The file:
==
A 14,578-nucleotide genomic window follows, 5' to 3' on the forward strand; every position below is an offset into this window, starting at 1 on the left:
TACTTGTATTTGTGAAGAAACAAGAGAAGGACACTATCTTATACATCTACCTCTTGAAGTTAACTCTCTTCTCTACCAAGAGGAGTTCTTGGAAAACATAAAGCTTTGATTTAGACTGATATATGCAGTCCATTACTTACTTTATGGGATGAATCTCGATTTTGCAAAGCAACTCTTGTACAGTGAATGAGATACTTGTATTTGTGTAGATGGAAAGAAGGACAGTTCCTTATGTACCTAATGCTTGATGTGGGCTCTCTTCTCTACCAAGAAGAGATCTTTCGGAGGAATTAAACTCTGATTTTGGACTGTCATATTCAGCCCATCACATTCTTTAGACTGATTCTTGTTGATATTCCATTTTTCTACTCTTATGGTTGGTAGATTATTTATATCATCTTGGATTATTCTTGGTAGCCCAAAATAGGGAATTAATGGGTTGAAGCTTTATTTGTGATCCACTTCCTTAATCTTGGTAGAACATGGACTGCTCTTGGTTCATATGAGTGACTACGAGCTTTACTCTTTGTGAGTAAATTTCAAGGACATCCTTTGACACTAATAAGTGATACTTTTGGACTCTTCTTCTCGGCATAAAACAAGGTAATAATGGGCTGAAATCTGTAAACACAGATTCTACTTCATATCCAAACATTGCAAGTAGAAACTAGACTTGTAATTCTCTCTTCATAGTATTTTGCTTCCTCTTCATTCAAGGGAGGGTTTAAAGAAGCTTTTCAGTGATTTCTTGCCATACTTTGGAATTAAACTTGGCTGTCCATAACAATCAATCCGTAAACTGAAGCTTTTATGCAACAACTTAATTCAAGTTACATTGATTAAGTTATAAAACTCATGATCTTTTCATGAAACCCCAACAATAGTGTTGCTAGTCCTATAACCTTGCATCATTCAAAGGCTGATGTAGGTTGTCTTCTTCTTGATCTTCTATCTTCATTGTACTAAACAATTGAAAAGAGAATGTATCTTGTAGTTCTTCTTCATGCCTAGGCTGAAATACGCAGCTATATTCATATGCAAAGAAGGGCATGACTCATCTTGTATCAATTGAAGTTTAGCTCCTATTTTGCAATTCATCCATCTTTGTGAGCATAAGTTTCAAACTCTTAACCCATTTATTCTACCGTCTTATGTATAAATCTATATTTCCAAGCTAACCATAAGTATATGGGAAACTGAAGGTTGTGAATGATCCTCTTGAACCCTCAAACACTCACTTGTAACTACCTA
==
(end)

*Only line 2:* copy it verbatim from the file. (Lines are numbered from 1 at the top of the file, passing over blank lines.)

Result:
TACTTGTATTTGTGAAGAAACAAGAGAAGGACACTATCTTATACATCTACCTCTTGAAGTTAACTCTCTTCTCTACCAAGAGGAGTTCTTGGAAAACATAAAGCTTTGATTTAGACTGATATATGCAGTCCATTACTTACTTTATGGGATGAATCTCGATTTTGCAAAGCAACTCTTGTACAGTGAATGAGATACTTGTATTTGTGTAGATGGAAAGAAGGACAGTTCCTTATGTACCTAATGCTTGATGTGGGCTCTCTTCTCTACCAAGAAGAGATCTTTCGGAGGAATTAAACTCTGATTTTGGACTGTCATATTCAGCCCATCACATTCTTTAGACTGATTCTTGTTGATATTCCATTTTTCTACTCTTATGGTTGGTAGATTATTTATATCATCTTGGATTATTCTTGGTAGCCCAAAATAGGGAATTAATGGGTTGAAGCTTTATTTGTGATCCACTTCCTTAATCTTGGTAGAACATGGACTGCTCTTGGTTCATATGAGTGACTACGAGCTTTACTCTTTGTGAGTAAATTTCAAGGACATCCTTTGACACTAATAAGTGATACTTTTGGACTCTTCTTCTCGGCATAAAACAAGGTAATAATGGGCTGAAATCTGTAAACACAGATTCTACTTCATATCCAAACATTGCAAGTAGAAACTAGACTTGTAATTCTCTCTTCATAGTATTTTGCTTCCTCTTCATTCAAGGGAGGGTTTAAAGAAGCTTTTCAGTGATTTCTTGCCATACTTTGGAATTAAACTTGGCTGTCCATAACAATCAATCCGTAAACTGAAGCTTTTATGCAACAACTTAATTCAAGTTACATTGATTAAGTTATAAAACTCATGATCTTTTCATGAAACCCCAACAATAGTGTTGCTAGTCCTATAACCTTGCATCATTCAAAGGCTGATGTAGGTTGTCTTCTTCTTGATCTTCTATCTTCATTGTACTAAACAATTGAAAAGAGAATGTATCTTGTAGTTCTTCTTCATGCCTAGGCTGAAATACGCAGCTATATTCATATGCAAAGAAGGGCATGACTCATCTTGTATCAATTGAAGTTTAGCTCCTATTTTGCAATTCATCCATCTTTGTGAGCATAAGTTTCAAACTCTTAACCCATTTATTCTACCGTCTTATGTATAAATCTATATTTCCAAGCTAACCATAAGTATATGGGAAACTGAAGGTTGTGAATGATCCTCTTGAACCCTCAAACACTCACTTGTAACTACCTA